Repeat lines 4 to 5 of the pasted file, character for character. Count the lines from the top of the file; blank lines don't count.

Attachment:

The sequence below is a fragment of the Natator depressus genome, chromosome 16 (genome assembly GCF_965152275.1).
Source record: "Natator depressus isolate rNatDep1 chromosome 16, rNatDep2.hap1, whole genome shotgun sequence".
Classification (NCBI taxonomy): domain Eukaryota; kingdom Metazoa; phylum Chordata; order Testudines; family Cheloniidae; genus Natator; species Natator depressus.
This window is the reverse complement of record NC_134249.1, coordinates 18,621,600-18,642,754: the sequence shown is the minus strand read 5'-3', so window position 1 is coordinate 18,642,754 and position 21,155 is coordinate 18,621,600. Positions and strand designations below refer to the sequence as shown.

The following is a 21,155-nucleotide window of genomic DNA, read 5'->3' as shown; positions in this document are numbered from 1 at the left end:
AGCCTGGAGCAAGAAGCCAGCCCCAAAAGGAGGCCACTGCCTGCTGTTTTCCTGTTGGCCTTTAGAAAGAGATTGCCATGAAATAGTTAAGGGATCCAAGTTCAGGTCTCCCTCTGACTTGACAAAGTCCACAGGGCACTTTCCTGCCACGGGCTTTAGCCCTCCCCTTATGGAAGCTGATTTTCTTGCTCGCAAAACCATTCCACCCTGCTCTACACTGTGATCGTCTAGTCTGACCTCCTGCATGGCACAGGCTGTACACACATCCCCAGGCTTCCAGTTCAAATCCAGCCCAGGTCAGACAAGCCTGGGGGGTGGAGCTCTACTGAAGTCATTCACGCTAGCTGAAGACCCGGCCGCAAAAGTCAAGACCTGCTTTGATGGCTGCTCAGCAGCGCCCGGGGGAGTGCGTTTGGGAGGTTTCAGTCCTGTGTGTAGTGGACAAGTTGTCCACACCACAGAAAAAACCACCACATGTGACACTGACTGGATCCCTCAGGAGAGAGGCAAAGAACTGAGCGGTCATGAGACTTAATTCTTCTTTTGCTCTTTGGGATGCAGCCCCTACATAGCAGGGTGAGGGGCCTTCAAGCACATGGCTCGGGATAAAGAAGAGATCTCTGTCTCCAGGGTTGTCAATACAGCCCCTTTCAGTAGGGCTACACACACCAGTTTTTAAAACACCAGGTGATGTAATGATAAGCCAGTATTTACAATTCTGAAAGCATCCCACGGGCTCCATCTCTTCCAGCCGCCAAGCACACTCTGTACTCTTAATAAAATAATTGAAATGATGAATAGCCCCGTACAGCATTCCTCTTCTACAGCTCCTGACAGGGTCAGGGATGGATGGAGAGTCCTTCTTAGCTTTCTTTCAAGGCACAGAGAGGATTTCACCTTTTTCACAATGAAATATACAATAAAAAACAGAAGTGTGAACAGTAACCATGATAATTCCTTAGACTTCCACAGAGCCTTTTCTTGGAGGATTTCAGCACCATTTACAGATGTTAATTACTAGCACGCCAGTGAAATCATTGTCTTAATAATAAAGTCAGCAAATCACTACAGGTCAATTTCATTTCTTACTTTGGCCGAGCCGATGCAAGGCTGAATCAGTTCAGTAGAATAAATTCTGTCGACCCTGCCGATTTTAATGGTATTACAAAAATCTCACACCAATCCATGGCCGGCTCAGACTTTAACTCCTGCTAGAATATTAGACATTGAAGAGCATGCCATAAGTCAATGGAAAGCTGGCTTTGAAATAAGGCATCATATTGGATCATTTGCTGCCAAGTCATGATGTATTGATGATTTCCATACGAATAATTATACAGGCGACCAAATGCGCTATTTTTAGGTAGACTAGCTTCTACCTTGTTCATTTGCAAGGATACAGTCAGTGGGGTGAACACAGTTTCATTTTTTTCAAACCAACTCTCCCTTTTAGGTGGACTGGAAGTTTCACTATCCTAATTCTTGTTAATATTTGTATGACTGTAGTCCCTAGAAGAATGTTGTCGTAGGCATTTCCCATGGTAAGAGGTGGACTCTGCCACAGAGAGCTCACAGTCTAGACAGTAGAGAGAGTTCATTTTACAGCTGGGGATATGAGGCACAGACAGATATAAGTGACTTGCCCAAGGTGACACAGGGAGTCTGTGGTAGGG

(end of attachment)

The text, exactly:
This window is the reverse complement of record NC_134249.1, coordinates 18,621,600-18,642,754: the sequence shown is the minus strand read 5'-3', so window position 1 is coordinate 18,642,754 and position 21,155 is coordinate 18,621,600. Positions and strand designations below refer to the sequence as shown.

The following is a 21,155-nucleotide window of genomic DNA, read 5'->3' as shown; positions in this document are numbered from 1 at the left end: